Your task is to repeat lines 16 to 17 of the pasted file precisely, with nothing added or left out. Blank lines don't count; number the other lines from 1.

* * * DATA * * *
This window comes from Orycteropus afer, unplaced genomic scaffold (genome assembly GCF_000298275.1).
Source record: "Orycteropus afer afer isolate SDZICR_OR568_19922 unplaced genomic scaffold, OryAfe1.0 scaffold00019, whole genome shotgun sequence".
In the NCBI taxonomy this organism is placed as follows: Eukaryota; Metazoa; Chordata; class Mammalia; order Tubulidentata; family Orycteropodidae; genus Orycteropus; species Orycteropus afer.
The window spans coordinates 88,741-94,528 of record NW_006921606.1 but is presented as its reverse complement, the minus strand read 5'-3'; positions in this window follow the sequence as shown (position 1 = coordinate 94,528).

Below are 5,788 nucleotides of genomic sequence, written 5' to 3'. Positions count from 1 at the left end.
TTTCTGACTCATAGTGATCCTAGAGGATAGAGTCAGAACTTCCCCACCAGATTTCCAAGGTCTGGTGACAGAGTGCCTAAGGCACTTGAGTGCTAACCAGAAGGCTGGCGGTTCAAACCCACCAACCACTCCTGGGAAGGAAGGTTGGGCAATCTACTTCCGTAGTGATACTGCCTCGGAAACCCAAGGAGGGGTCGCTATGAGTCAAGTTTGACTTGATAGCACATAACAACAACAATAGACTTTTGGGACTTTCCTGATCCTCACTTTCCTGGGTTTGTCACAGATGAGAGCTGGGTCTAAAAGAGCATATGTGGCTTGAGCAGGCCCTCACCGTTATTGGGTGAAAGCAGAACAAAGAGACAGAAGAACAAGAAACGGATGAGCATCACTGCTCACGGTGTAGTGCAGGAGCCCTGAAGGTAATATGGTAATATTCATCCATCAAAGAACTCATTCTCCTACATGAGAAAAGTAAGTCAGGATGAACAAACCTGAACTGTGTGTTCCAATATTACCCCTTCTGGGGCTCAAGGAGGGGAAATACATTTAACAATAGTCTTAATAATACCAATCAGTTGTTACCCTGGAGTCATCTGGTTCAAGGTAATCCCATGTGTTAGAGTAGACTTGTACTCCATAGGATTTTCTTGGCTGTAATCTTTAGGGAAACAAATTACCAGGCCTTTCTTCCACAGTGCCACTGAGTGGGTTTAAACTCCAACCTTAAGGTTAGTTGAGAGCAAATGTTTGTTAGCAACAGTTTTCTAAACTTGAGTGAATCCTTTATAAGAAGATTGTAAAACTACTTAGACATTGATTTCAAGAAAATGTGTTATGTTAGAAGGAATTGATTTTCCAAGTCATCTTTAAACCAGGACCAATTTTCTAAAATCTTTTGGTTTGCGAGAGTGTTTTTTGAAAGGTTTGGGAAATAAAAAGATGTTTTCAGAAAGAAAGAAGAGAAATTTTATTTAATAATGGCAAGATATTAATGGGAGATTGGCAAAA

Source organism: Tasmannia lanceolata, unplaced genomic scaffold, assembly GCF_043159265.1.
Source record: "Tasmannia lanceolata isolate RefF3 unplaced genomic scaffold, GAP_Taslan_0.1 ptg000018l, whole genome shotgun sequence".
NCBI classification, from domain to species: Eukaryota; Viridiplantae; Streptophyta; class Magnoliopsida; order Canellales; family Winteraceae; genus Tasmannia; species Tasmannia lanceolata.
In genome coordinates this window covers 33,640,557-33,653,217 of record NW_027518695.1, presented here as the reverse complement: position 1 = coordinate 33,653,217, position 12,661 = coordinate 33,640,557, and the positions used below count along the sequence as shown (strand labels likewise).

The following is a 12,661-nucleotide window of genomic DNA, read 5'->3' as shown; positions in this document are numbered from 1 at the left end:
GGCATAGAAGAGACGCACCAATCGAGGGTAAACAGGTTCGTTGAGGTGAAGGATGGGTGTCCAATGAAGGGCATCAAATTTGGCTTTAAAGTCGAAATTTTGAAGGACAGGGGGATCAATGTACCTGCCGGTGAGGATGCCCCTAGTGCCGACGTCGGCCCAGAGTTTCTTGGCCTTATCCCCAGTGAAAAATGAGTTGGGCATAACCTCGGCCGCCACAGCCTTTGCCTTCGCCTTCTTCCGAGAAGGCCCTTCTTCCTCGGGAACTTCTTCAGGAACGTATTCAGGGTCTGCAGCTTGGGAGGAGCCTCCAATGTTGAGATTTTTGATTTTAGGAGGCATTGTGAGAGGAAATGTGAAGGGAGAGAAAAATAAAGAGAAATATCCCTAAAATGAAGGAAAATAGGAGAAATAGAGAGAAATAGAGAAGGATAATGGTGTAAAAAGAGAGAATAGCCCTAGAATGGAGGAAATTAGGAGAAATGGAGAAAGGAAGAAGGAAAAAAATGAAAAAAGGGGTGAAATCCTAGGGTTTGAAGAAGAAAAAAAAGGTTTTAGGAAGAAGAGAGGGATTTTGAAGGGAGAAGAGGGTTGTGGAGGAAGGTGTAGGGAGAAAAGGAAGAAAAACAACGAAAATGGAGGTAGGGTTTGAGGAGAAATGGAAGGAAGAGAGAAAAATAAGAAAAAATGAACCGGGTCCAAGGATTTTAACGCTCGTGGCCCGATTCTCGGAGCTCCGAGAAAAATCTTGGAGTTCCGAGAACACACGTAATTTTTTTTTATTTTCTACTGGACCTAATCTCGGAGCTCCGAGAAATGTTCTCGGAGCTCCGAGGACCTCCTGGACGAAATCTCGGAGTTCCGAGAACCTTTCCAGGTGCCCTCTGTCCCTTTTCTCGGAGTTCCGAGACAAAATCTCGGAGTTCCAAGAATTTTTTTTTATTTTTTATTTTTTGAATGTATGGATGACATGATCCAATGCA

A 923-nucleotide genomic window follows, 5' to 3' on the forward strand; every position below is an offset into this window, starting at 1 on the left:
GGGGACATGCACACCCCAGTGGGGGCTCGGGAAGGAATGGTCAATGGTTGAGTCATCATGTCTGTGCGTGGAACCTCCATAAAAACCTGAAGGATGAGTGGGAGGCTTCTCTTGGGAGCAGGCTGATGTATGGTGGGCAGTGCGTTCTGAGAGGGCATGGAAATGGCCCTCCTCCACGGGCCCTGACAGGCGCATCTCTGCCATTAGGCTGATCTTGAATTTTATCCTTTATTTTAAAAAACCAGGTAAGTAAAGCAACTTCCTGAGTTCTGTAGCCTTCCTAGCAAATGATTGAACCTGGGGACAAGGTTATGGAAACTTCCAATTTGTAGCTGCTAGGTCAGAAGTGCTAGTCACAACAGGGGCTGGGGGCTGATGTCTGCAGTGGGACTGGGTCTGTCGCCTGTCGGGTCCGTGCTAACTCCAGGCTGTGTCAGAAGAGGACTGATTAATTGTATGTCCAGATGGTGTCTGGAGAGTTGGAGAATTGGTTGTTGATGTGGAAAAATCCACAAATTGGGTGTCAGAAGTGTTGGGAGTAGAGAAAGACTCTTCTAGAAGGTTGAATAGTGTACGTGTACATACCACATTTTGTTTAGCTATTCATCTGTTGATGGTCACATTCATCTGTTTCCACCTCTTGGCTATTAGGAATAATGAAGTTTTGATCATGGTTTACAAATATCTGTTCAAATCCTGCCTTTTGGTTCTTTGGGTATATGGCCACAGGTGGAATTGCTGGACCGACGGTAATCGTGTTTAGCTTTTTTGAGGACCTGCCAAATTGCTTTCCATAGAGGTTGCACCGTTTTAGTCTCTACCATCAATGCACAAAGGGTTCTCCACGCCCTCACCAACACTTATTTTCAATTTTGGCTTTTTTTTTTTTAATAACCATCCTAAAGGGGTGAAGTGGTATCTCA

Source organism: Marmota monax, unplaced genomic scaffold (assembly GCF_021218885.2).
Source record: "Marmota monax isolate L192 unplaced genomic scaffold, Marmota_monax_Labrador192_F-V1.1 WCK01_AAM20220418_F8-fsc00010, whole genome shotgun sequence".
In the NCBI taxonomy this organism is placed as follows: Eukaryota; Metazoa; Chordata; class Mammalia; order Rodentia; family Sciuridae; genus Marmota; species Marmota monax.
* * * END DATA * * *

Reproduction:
Source record: "Marmota monax isolate L192 unplaced genomic scaffold, Marmota_monax_Labrador192_F-V1.1 WCK01_AAM20220418_F8-fsc00010, whole genome shotgun sequence".
In the NCBI taxonomy this organism is placed as follows: Eukaryota; Metazoa; Chordata; class Mammalia; order Rodentia; family Sciuridae; genus Marmota; species Marmota monax.